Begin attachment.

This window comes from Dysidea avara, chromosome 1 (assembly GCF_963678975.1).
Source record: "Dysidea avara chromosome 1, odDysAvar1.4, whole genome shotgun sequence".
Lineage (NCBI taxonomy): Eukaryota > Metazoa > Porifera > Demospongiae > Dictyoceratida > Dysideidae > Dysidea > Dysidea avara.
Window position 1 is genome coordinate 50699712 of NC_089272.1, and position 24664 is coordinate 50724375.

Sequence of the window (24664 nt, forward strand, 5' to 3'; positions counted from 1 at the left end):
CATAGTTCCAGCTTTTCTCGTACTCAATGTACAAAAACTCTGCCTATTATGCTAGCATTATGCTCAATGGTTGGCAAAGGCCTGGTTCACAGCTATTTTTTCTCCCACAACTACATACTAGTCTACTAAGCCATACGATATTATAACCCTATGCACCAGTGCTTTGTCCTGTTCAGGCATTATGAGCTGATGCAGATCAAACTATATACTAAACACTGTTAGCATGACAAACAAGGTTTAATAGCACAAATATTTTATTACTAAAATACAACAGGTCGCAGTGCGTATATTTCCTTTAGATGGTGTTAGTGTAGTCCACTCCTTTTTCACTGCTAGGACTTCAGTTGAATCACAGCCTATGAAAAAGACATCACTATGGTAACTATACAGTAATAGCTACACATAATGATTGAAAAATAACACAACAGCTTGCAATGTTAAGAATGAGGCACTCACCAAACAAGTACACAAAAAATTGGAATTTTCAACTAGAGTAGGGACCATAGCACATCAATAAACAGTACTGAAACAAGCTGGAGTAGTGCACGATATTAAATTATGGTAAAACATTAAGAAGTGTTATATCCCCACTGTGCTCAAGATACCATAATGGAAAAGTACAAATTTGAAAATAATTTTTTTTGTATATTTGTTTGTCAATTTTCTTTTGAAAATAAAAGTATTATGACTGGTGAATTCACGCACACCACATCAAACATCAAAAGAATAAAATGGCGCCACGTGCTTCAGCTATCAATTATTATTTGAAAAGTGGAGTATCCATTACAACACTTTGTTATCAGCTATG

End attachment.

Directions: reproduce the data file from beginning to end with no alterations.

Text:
This window comes from Dysidea avara, chromosome 1 (assembly GCF_963678975.1).
Source record: "Dysidea avara chromosome 1, odDysAvar1.4, whole genome shotgun sequence".
Lineage (NCBI taxonomy): Eukaryota > Metazoa > Porifera > Demospongiae > Dictyoceratida > Dysideidae > Dysidea > Dysidea avara.
Window position 1 is genome coordinate 50699712 of NC_089272.1, and position 24664 is coordinate 50724375.

Sequence of the window (24664 nt, forward strand, 5' to 3'; positions counted from 1 at the left end):
CATAGTTCCAGCTTTTCTCGTACTCAATGTACAAAAACTCTGCCTATTATGCTAGCATTATGCTCAATGGTTGGCAAAGGCCTGGTTCACAGCTATTTTTTCTCCCACAACTACATACTAGTCTACTAAGCCATACGATATTATAACCCTATGCACCAGTGCTTTGTCCTGTTCAGGCATTATGAGCTGATGCAGATCAAACTATATACTAAACACTGTTAGCATGACAAACAAGGTTTAATAGCACAAATATTTTATTACTAAAATACAACAGGTCGCAGTGCGTATATTTCCTTTAGATGGTGTTAGTGTAGTCCACTCCTTTTTCACTGCTAGGACTTCAGTTGAATCACAGCCTATGAAAAAGACATCACTATGGTAACTATACAGTAATAGCTACACATAATGATTGAAAAATAACACAACAGCTTGCAATGTTAAGAATGAGGCACTCACCAAACAAGTACACAAAAAATTGGAATTTTCAACTAGAGTAGGGACCATAGCACATCAATAAACAGTACTGAAACAAGCTGGAGTAGTGCACGATATTAAATTATGGTAAAACATTAAGAAGTGTTATATCCCCACTGTGCTCAAGATACCATAATGGAAAAGTACAAATTTGAAAATAATTTTTTTTGTATATTTGTTTGTCAATTTTCTTTTGAAAATAAAAGTATTATGACTGGTGAATTCACGCACACCACATCAAACATCAAAAGAATAAAATGGCGCCACGTGCTTCAGCTATCAATTATTATTTGAAAAGTGGAGTATCCATTACAACACTTTGTTATCAGCTATG